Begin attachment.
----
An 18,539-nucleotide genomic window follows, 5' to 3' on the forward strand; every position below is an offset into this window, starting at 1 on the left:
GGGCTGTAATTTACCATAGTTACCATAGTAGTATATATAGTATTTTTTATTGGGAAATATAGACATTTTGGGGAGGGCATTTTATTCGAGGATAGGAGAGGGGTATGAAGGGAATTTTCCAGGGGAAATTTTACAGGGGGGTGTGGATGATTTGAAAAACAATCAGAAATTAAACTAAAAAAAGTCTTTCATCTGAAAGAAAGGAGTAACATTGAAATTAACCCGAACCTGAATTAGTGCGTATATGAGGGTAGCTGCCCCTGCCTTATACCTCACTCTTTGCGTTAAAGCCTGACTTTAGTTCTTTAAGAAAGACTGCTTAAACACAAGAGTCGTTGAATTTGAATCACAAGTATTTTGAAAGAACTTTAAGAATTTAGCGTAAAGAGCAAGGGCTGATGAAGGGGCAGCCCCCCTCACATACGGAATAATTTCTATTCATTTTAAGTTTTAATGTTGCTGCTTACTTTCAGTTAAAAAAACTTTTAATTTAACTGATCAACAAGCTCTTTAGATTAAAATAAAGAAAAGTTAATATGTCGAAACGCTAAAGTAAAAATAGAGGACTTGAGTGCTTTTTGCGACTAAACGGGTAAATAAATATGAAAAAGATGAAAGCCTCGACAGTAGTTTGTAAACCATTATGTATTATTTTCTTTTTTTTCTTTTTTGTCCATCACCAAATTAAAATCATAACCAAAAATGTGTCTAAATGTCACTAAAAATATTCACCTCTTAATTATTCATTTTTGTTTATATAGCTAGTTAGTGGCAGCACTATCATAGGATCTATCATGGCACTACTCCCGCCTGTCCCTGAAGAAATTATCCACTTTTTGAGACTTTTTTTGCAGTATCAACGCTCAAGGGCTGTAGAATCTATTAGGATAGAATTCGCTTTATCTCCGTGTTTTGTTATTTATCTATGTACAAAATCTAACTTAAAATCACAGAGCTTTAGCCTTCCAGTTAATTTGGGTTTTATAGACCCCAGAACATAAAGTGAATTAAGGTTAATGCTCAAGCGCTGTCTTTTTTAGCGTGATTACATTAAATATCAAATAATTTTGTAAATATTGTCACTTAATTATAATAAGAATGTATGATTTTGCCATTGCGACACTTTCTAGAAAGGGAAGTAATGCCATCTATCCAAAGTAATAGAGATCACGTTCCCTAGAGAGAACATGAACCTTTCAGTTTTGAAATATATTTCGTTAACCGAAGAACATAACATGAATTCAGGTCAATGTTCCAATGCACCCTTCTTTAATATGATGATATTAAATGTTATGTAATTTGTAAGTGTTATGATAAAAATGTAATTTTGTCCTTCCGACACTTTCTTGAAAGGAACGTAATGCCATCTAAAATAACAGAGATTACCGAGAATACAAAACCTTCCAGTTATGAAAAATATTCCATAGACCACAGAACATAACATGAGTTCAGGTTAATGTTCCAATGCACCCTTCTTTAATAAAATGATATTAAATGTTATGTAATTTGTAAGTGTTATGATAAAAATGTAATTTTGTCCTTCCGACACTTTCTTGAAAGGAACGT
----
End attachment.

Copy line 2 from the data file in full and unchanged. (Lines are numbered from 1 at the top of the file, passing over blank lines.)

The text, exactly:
GGGCTGTAATTTACCATAGTTACCATAGTAGTATATATAGTATTTTTTATTGGGAAATATAGACATTTTGGGGAGGGCATTTTATTCGAGGATAGGAGAGGGGTATGAAGGGAATTTTCCAGGGGAAATTTTACAGGGGGGTGTGGATGATTTGAAAAACAATCAGAAATTAAACTAAAAAAAGTCTTTCATCTGAAAGAAAGGAGTAACATTGAAATTAACCCGAACCTGAATTAGTGCGTATATGAGGGTAGCTGCCCCTGCCTTATACCTCACTCTTTGCGTTAAAGCCTGACTTTAGTTCTTTAAGAAAGACTGCTTAAACACAAGAGTCGTTGAATTTGAATCACAAGTATTTTGAAAGAACTTTAAGAATTTAGCGTAAAGAGCAAGGGCTGATGAAGGGGCAGCCCCCCTCACATACGGAATAATTTCTATTCATTTTAAGTTTTAATGTTGCTGCTTACTTTCAGTTAAAAAAACTTTTAATTTAACTGATCAACAAGCTCTTTAGATTAAAATAAAGAAAAGTTAATATGTCGAAACGCTAAAGTAAAAATAGAGGACTTGAGTGCTTTTTGCGACTAAACGGGTAAATAAATATGAAAAAGATGAAAGCCTCGACAGTAGTTTGTAAACCATTATGTATTATTTTCTTTTTTTTCTTTTTTGTCCATCACCAAATTAAAATCATAACCAAAAATGTGTCTAAATGTCACTAAAAATATTCACCTCTTAATTATTCATTTTTGTTTATATAGCTAGTTAGTGGCAGCACTATCATAGGATCTATCATGGCACTACTCCCGCCTGTCCCTGAAGAAATTATCCACTTTTTGAGACTTTTTTTGCAGTATCAACGCTCAAGGGCTGTAGAATCTATTAGGATAGAATTCGCTTTATCTCCGTGTTTTGTTATTTATCTATGTACAAAATCTAACTTAAAATCACAGAGCTTTAGCCTTCCAGTTAATTTGGGTTTTATAGACCCCAGAACATAAAGTGAATTAAGGTTAATGCTCAAGCGCTGTCTTTTTTAGCGTGATTACATTAAATATCAAATAATTTTGTAAATATTGTCACTTAATTATAATAAGAATGTATGATTTTGCCATTGCGACACTTTCTAGAAAGGGAAGTAATGCCATCTATCCAAAGTAATAGAGATCACGTTCCCTAGAGAGAACATGAACCTTTCAGTTTTGAAATATATTTCGTTAACCGAAGAACATAACATGAATTCAGGTCAATGTTCCAATGCACCCTTCTTTAATATGATGATATTAAATGTTATGTAATTTGTAAGTGTTATGATAAAAATGTAATTTTGTCCTTCCGACACTTTCTTGAAAGGAACGTAATGCCATCTAAAATAACAGAGATTACCGAGAATACAAAACCTTCCAGTTATGAAAAATATTCCATAGACCACAGAACATAACATGAGTTCAGGTTAATGTTCCAATGCACCCTTCTTTAATAAAATGATATTAAATGTTATGTAATTTGTAAGTGTTATGATAAAAATGTAATTTTGTCCTTCCGACACTTTCTTGAAAGGAACGT